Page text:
This week our immigration specialists from the Gherson LLP UK Inbound Immigration Team will be exploring the following topics:
- What should I do if my BRP has not arrived?
- How can I re-enter the UK if I do not have my BRP with me?
- What supplementary work can Skilled Worker visa holders undertake?
It has been over 10 working days and my BRP still has not arrived
If you have received a letter from the Home Office confirming that you were granted a visa, you should generally expect to receive a biometric residence card (BRP) shortly afterwards.
If you applied for your visa from the UK, the card is expected to arrive to your postal address in the UK. If you applied for your visa from overseas, you should be able to collect your BRP from a Post Office branch upon your arrival to the UK.
However, from time to time, BRPs may go missing. It is recommended to wait for at least 10 working days before taking any steps. If you still have not received your BRP after 10 working days, you should report your BRP as missing via either of the following online forms:
- For those who applied from inside the UK: https://www.biometric-residence-permit.service.gov.uk/not-arrived/post-office-collect
- For those who applied from outside the UK: https://www.biometric-residence-permit.service.gov.uk/collection/where
Please note that it can take up to 15 working days for the Home Office to respond, and you should not complete the online form more than once.
I went abroad and forgot to bring my BRP with me. How can I re-enter the UK?
Your BRP card serves as proof of your immigration status in the UK, so you will be required to show it at the border upon your return to the UK. Depending on your nationality you might also be asked by the airline you fly with (if applicable) to evidence your immigration status in the UK. Failure to provide a valid BRP card may result in you being refused boarding and/or re-entry into the UK.
If you have travelled abroad and realised that you forgot to bring your BRP with you, you may consider applying for a ‘Replacement BRP visa’ from overseas. You will need to prove your identity and submit your passport, as well as to attend a biometric appointment at one of the visa application centres in the country where you are presently located. The current processing timelines for this application is up to 3 weeks and you will not be allowed to enter the UK until this application is granted.
I have a Skilled Worker visa. What are the conditions for undertaking supplementary work?
As a Skilled Worker you are only permitted to take on supplementary work if it meets the following requirements:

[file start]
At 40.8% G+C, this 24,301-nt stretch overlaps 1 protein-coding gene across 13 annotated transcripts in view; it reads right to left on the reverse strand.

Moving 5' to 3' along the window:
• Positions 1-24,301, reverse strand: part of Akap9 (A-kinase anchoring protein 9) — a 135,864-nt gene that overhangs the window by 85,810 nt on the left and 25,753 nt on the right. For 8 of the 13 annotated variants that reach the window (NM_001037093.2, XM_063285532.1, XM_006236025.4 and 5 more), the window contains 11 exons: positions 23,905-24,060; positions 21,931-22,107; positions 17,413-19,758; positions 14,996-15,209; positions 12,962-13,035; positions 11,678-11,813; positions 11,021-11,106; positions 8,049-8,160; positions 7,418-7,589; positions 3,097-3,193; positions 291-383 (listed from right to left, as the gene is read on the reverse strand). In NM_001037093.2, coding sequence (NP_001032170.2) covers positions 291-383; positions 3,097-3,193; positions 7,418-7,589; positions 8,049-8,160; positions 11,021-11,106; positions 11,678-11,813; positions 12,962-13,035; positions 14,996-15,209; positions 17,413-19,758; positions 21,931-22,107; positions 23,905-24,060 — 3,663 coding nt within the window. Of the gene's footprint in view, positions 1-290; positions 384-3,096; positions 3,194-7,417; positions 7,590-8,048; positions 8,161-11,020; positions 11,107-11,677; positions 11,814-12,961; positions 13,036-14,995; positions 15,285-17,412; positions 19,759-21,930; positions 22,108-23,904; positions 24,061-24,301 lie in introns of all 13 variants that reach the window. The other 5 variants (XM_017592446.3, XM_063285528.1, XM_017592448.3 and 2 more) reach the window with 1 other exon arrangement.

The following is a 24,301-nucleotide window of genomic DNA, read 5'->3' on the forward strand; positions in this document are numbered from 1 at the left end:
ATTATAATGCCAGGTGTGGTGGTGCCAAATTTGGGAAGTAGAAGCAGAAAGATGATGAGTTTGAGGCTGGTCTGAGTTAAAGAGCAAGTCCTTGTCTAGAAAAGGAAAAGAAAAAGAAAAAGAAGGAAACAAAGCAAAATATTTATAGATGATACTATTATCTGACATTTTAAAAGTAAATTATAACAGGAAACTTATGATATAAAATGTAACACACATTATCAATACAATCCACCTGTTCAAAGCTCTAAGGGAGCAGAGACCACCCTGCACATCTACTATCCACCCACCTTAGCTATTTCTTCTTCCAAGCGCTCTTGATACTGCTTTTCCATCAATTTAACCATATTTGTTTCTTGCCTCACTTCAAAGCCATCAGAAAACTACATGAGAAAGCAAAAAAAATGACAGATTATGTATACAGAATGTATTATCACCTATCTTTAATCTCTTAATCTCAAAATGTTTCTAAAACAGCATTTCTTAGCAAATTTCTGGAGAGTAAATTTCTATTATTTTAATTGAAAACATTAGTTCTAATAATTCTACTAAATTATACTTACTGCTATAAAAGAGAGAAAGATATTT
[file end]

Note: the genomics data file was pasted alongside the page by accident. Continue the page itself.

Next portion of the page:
- You may not do this work for more than 20 hours a week;
- You may do this work only outside of the working hours stipulated in your employment contract with your current sponsor, and this work must not interfere with the role you are sponsored for; and
- This supplementary work must either fall under the same occupation code and be at the same skill level as your current job with your sponsor, or this supplementary role must be on the shortage occupation list as defined by the Home Office.
We recommend that you seek legal advice before undertaking any supplementary work, to consider your specific circumstances and ensure that you meet all the relevant requirements.
How Gherson can assist
Gherson’s Immigration Team are highly experienced in advising on UK visa matters. If you have not found an answer to your question, or if you would like to talk to us about your specific circumstances, please do not hesitate to contact us for advice, send us an e-mail, or, alternatively, follow us on Twitter, Facebook, Instagram, or LinkedIn to stay-up-to-date.
The information in this blog is for general information purposes only and does not purport to be comprehensive or to provide legal advice. Whilst every effort is made to ensure the information and law is current as of the date of publication it should be stressed that, due to the passage of time, this does not necessarily reflect the present legal position. Gherson accepts no responsibility for loss which may arise from accessing or reliance on information contained in this blog. For formal advice on the current law please do not hesitate to contact Gherson. Legal advice is only provided pursuant to a written agreement, identified as such, and signed by the client and by or on behalf of Gherson.